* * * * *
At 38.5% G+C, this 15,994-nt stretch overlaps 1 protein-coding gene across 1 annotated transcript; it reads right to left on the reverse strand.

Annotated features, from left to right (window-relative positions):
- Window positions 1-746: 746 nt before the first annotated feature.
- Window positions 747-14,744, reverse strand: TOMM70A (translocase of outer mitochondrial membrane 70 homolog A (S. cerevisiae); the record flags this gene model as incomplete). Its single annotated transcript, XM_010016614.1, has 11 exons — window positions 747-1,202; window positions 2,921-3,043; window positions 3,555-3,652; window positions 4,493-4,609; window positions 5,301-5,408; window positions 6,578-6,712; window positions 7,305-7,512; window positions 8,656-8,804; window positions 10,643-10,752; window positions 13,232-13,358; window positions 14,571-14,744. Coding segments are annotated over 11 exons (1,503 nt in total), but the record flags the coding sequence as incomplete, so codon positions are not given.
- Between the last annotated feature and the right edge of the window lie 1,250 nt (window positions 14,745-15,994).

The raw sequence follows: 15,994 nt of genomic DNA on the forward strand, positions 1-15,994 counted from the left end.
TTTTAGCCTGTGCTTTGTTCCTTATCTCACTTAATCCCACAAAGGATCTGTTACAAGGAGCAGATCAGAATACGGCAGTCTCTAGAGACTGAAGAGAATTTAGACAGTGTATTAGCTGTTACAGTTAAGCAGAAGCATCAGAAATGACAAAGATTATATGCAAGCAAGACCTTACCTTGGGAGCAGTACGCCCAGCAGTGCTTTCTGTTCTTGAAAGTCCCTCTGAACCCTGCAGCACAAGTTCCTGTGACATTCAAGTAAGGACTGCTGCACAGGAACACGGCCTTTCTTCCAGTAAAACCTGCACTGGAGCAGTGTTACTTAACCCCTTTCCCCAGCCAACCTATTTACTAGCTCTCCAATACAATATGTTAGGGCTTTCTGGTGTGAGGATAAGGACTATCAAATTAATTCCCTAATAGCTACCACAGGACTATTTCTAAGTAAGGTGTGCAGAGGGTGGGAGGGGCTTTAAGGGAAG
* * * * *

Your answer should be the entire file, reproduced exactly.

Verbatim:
At 38.5% G+C, this 15,994-nt stretch overlaps 1 protein-coding gene across 1 annotated transcript; it reads right to left on the reverse strand.

Annotated features, from left to right (window-relative positions):
- Window positions 1-746: 746 nt before the first annotated feature.
- Window positions 747-14,744, reverse strand: TOMM70A (translocase of outer mitochondrial membrane 70 homolog A (S. cerevisiae); the record flags this gene model as incomplete). Its single annotated transcript, XM_010016614.1, has 11 exons — window positions 747-1,202; window positions 2,921-3,043; window positions 3,555-3,652; window positions 4,493-4,609; window positions 5,301-5,408; window positions 6,578-6,712; window positions 7,305-7,512; window positions 8,656-8,804; window positions 10,643-10,752; window positions 13,232-13,358; window positions 14,571-14,744. Coding segments are annotated over 11 exons (1,503 nt in total), but the record flags the coding sequence as incomplete, so codon positions are not given.
- Between the last annotated feature and the right edge of the window lie 1,250 nt (window positions 14,745-15,994).

The raw sequence follows: 15,994 nt of genomic DNA on the forward strand, positions 1-15,994 counted from the left end.
TTTTAGCCTGTGCTTTGTTCCTTATCTCACTTAATCCCACAAAGGATCTGTTACAAGGAGCAGATCAGAATACGGCAGTCTCTAGAGACTGAAGAGAATTTAGACAGTGTATTAGCTGTTACAGTTAAGCAGAAGCATCAGAAATGACAAAGATTATATGCAAGCAAGACCTTACCTTGGGAGCAGTACGCCCAGCAGTGCTTTCTGTTCTTGAAAGTCCCTCTGAACCCTGCAGCACAAGTTCCTGTGACATTCAAGTAAGGACTGCTGCACAGGAACACGGCCTTTCTTCCAGTAAAACCTGCACTGGAGCAGTGTTACTTAACCCCTTTCCCCAGCCAACCTATTTACTAGCTCTCCAATACAATATGTTAGGGCTTTCTGGTGTGAGGATAAGGACTATCAAATTAATTCCCTAATAGCTACCACAGGACTATTTCTAAGTAAGGTGTGCAGAGGGTGGGAGGGGCTTTAAGGGAAG